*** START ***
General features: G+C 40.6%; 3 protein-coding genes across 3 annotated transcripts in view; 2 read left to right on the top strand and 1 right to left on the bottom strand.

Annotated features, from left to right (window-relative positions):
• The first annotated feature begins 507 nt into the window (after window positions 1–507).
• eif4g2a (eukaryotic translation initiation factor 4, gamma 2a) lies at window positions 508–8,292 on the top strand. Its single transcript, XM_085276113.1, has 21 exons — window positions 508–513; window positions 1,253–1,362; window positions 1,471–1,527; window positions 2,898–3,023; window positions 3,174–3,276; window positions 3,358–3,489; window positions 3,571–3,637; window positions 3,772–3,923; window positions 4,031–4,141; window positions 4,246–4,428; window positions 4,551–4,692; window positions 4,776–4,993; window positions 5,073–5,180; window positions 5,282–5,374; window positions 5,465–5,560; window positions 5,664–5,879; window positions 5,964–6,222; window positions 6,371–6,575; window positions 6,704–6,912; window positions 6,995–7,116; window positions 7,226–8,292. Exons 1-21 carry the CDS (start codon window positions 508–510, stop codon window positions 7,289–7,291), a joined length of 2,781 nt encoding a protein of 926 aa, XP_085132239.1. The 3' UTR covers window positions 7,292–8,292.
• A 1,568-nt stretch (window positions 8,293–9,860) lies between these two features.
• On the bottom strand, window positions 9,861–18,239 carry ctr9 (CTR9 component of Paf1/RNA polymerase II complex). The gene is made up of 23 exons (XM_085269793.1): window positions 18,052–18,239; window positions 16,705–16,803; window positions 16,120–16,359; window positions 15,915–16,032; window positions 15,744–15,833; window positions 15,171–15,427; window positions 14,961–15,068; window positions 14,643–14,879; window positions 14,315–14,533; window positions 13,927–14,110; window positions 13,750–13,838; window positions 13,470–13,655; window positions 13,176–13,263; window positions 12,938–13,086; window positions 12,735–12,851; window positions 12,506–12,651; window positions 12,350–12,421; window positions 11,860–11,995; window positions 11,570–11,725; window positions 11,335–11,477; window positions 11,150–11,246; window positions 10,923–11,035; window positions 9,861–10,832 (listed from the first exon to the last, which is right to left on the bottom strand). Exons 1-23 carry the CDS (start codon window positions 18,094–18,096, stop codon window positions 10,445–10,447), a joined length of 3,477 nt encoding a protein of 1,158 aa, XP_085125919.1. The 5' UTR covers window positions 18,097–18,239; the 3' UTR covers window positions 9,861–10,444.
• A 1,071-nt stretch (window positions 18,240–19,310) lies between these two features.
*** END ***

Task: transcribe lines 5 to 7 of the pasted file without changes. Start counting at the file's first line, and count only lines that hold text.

• A 1,568-nt stretch (window positions 8,293–9,860) lies between these two features.
• On the bottom strand, window positions 9,861–18,239 carry ctr9 (CTR9 component of Paf1/RNA polymerase II complex). The gene is made up of 23 exons (XM_085269793.1): window positions 18,052–18,239; window positions 16,705–16,803; window positions 16,120–16,359; window positions 15,915–16,032; window positions 15,744–15,833; window positions 15,171–15,427; window positions 14,961–15,068; window positions 14,643–14,879; window positions 14,315–14,533; window positions 13,927–14,110; window positions 13,750–13,838; window positions 13,470–13,655; window positions 13,176–13,263; window positions 12,938–13,086; window positions 12,735–12,851; window positions 12,506–12,651; window positions 12,350–12,421; window positions 11,860–11,995; window positions 11,570–11,725; window positions 11,335–11,477; window positions 11,150–11,246; window positions 10,923–11,035; window positions 9,861–10,832 (listed from the first exon to the last, which is right to left on the bottom strand). Exons 1-23 carry the CDS (start codon window positions 18,094–18,096, stop codon window positions 10,445–10,447), a joined length of 3,477 nt encoding a protein of 1,158 aa, XP_085125919.1. The 5' UTR covers window positions 18,097–18,239; the 3' UTR covers window positions 9,861–10,444.
• A 1,071-nt stretch (window positions 18,240–19,310) lies between these two features.